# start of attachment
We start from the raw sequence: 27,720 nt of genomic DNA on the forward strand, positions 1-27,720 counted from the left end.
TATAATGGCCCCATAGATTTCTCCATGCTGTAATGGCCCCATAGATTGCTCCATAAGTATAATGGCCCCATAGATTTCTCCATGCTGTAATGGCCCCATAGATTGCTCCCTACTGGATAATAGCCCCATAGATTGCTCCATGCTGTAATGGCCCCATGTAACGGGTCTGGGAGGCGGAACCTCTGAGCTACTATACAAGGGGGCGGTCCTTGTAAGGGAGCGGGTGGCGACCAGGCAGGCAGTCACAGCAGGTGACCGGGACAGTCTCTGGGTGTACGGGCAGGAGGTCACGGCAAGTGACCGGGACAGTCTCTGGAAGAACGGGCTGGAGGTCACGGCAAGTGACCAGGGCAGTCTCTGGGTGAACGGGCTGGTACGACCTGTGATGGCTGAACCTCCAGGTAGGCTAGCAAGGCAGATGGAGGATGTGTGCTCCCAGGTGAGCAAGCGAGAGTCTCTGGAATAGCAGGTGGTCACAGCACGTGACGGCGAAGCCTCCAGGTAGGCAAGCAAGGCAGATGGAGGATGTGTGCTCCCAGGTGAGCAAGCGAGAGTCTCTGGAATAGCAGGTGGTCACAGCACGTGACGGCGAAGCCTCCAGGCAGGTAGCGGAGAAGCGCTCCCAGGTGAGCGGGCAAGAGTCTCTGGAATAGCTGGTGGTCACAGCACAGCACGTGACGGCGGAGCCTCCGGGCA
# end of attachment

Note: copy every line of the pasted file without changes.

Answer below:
We start from the raw sequence: 27,720 nt of genomic DNA on the forward strand, positions 1-27,720 counted from the left end.
TATAATGGCCCCATAGATTTCTCCATGCTGTAATGGCCCCATAGATTGCTCCATAAGTATAATGGCCCCATAGATTTCTCCATGCTGTAATGGCCCCATAGATTGCTCCCTACTGGATAATAGCCCCATAGATTGCTCCATGCTGTAATGGCCCCATGTAACGGGTCTGGGAGGCGGAACCTCTGAGCTACTATACAAGGGGGCGGTCCTTGTAAGGGAGCGGGTGGCGACCAGGCAGGCAGTCACAGCAGGTGACCGGGACAGTCTCTGGGTGTACGGGCAGGAGGTCACGGCAAGTGACCGGGACAGTCTCTGGAAGAACGGGCTGGAGGTCACGGCAAGTGACCAGGGCAGTCTCTGGGTGAACGGGCTGGTACGACCTGTGATGGCTGAACCTCCAGGTAGGCTAGCAAGGCAGATGGAGGATGTGTGCTCCCAGGTGAGCAAGCGAGAGTCTCTGGAATAGCAGGTGGTCACAGCACGTGACGGCGAAGCCTCCAGGTAGGCAAGCAAGGCAGATGGAGGATGTGTGCTCCCAGGTGAGCAAGCGAGAGTCTCTGGAATAGCAGGTGGTCACAGCACGTGACGGCGAAGCCTCCAGGCAGGTAGCGGAGAAGCGCTCCCAGGTGAGCGGGCAAGAGTCTCTGGAATAGCTGGTGGTCACAGCACAGCACGTGACGGCGGAGCCTCCGGGCA